Sir Henry Taylor's classic treatise The Statesman, originally published in 1836, is the first modern book to be devoted to the subject of public administration. It has been read and studied by generations for its keen insights into the relationship between public administrators and elected officials in a democracy. It has also been appreciated for its wit. The present volume is the first twentieth-century edition to be based on the revised and expanded text that Taylor published in 1878 as part of his Collected Works. It is also the first edition to be fully annotated.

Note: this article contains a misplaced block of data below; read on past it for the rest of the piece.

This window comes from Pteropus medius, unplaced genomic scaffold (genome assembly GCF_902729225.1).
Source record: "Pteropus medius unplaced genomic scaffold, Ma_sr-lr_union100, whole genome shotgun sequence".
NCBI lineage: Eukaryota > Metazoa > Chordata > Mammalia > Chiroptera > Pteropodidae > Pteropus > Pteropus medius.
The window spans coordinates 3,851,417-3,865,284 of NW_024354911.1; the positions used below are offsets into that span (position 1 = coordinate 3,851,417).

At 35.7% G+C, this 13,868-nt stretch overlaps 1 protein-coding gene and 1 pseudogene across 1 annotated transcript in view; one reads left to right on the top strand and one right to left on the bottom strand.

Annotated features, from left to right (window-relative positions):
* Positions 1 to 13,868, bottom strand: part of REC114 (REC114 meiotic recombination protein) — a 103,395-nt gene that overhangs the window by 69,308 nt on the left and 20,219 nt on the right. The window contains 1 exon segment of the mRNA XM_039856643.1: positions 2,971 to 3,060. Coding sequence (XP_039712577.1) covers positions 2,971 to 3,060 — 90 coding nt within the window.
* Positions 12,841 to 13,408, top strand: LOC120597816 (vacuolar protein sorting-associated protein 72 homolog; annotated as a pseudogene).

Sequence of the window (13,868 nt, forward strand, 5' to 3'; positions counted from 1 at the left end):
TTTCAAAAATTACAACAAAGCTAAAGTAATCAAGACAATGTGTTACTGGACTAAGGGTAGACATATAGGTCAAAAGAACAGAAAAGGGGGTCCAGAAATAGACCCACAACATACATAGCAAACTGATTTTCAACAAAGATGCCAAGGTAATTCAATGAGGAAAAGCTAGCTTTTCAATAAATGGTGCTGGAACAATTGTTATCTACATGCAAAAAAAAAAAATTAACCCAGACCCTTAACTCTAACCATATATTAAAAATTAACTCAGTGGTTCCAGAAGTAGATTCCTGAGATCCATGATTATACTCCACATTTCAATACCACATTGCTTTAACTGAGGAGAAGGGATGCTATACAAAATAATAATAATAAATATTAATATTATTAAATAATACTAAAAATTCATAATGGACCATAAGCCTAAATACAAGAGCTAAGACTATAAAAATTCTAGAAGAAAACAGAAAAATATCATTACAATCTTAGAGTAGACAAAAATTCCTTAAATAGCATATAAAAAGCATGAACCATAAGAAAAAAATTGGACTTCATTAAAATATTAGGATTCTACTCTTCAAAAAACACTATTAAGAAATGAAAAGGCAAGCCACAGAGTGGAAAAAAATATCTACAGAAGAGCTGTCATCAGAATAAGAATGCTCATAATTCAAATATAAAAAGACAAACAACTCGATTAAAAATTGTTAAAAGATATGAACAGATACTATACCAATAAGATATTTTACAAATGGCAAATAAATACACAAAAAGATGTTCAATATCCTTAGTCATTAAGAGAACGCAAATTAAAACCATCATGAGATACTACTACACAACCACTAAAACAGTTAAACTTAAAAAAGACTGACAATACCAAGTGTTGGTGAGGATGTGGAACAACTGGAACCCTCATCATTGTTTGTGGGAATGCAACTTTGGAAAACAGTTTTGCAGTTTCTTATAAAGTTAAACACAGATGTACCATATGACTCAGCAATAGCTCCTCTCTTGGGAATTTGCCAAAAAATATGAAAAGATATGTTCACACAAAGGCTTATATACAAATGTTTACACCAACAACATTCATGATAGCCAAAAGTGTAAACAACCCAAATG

The lengthy editors' introduction to this volume emphasizes the relevance of Taylor's thought to the fundamental issues of public administration in the contemporary United States. The editors demonstrate the superiority of Taylor's understanding of the relationship between politics and administration to the widely accepted model of that relation that derives from the thought of Woodrow Wilson. Above all, they argue, Taylor's insights merit our attention because they indicate how a properly organized civil service can be a locus of statesmanship in a democracy, fulfilling the intentions of the authors of the American Constitution in a contemporary context that differs significantly from what the Founders themselves anticipated.